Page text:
you're going to get.  There is also the dock which is like the system tray 
in Windows.  The dock was fairly easy to use.

There are so far several areas where Voiceover falls short for me.  First, 
there was a dialogue that came up because the network wasn't set up 
correctly.  It never spoke that at all.  I had to have sighted help use the 
mouse to close the window.  Another problem is that there is a permanent 
menu bar on the screen but tapping Command or Option will not open it, 
unlike Windows.  You have to press Control, Option, M to cycle through the 
three types of menus.  One nice thing is that the Apple menu is always 
visible so you can always get out of a program that locks up, at least in 
theory.  There are status menus also, such as for battery power and 
bluetooth.  It read all of those fine.  There is no other keyboard way to 
access them.  If a mouse user opens them for you, don't press the right 
arrow after the last menu or it closes.  Unfortunately you have no way of 
knowing what menu is the last.  Another problem is that sometimes you're on 
a control which you think you can interact with but pressing the keys to 
interact with it just gives you a ding for no obvious reason.  I was almost 
stuck in Terminal until I thought to look at the menu bar.  There was 
nothing on the screen telling me what happened except that cycling through 
the open applications showed that Terminal was still opened even though I 
was getting no feedback.  I randomly tried the menu bar and found a way to 
quit.  That was anything but obvious.

I would like to briefly discuss the terminal since it will be of interest to 
most of you reading.  As I said, it is based on BSD and has the basic 
utilities you would expect such as ls, bash, man, less, and nano.  It is 
missing other things that you would normally find though, such as there is 
no cc or gcc and no text browsers.  There is the standard ftp but no lftp or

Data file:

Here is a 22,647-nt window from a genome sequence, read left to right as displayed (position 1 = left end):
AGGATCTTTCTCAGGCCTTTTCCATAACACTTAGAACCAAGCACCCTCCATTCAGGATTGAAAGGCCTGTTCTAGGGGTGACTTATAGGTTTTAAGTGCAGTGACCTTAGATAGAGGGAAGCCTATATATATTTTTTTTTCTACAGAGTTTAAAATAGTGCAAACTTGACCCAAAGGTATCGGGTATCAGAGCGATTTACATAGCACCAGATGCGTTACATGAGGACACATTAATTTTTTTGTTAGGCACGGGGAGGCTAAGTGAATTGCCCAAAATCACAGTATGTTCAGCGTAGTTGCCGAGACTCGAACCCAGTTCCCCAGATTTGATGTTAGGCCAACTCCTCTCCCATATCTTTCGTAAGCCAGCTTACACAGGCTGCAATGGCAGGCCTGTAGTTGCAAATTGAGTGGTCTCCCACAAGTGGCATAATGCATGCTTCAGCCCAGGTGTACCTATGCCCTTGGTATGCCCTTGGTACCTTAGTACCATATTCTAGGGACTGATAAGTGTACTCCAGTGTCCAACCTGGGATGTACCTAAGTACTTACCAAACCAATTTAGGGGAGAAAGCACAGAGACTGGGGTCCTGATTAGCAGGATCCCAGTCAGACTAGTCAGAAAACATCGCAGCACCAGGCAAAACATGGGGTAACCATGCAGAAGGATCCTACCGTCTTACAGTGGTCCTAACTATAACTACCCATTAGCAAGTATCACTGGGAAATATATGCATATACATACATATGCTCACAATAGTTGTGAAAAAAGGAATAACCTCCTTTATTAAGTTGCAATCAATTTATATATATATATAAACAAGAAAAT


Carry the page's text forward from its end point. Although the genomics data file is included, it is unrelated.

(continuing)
ncftp.  I can't tell if Apache comes preinstalled or not but it didn't look 
like it even though Postfix is installed and running.  There seems to be no 
"root" user from what I can tell but it comes with su and sudo.  If you try 
"halt," you're told that you can't.  If you use "su" to become root, you're 
asked for a password.  Every password I tried didn't work.  Many file and 
directory names have spaces.  My guess is that either you have to add a root 
user (but adduser and useradd didn't exist) or change everything via System 
Preferences.  The only thing I looked at under preferences was how to adjust 
Voiceover.    The voice sounds pleasant.  For amusement, you have to look at 
all the different voices included.  Some of them sing.  Anyway, the terminal 
left a lot to be desired.  Often it would skip several lines of text or not 
read at all.  If I did "ls" in my home directory, it would not read the 
directory listing.  If you use the Voiceover cursor, it reads everything on 
the screen from top to bottom.  There is no easy way to just read the last 
few lines.  In ftp, all I got for a prompt was the word "space."  It 
wouldn't read my current directory or give any other feedback.  Obviously a 
lot of work still needs to be done in this area.  I somewhat got around the 
problems with things not reading by pressing Control, Option, Shift down 
arrow to interact with the scroll area.  That seemed to help a little but 
still gave me no way to read the last few lines if I missed anything.  It 
also has an annoying habbit of not pronouncing whole numbers.  I know 
Firefox is fairly big but I couldn't tell how big because it just read off a 
bunch of digits.  One good thing it has is a keyboard practice mode which 
greatly helps in learning what keys do what.  Since I was using a small 
keyboard, it helped me learn the layout.  Another thing it has is a Control 
plus Option lock so you don't have to hit those keys every time to move the 
cursor.  The problem is still that you have to unlock the keyboard before 
you can go back to your application.

So far, based on my experiences, I would consider Voiceover more of an 
overlay than a screen reader.  In other words, it runs on top of your apps 
and it helps but it's not good enough that I would use it day in and day 
out.  It's quite a bit nicer than XP Narrator though and it does have a 
cursor which you can use to explore the screen layout.  It has no concept of 
things like windows or graphic dictionaries and it only shows you the active 
window or dialogue, so it would be impossible for me to dismiss a background 
dialogue about the incorrect network settings because it would never read 
it.  It has limited mouse support but not like what you would find in 
Windows.  There is apparently support for the numeric keypad but I don't 
know to what extent.  Since it's a portable, I kept that turned off.

Again, I'll only have a week or so to play with it and experiment, so if you 
have any questions or things you want me to look at, please ask soon.  If 
this is considered off topic, sorry.  Please feel free to repost to other 
appropriate mailing lists.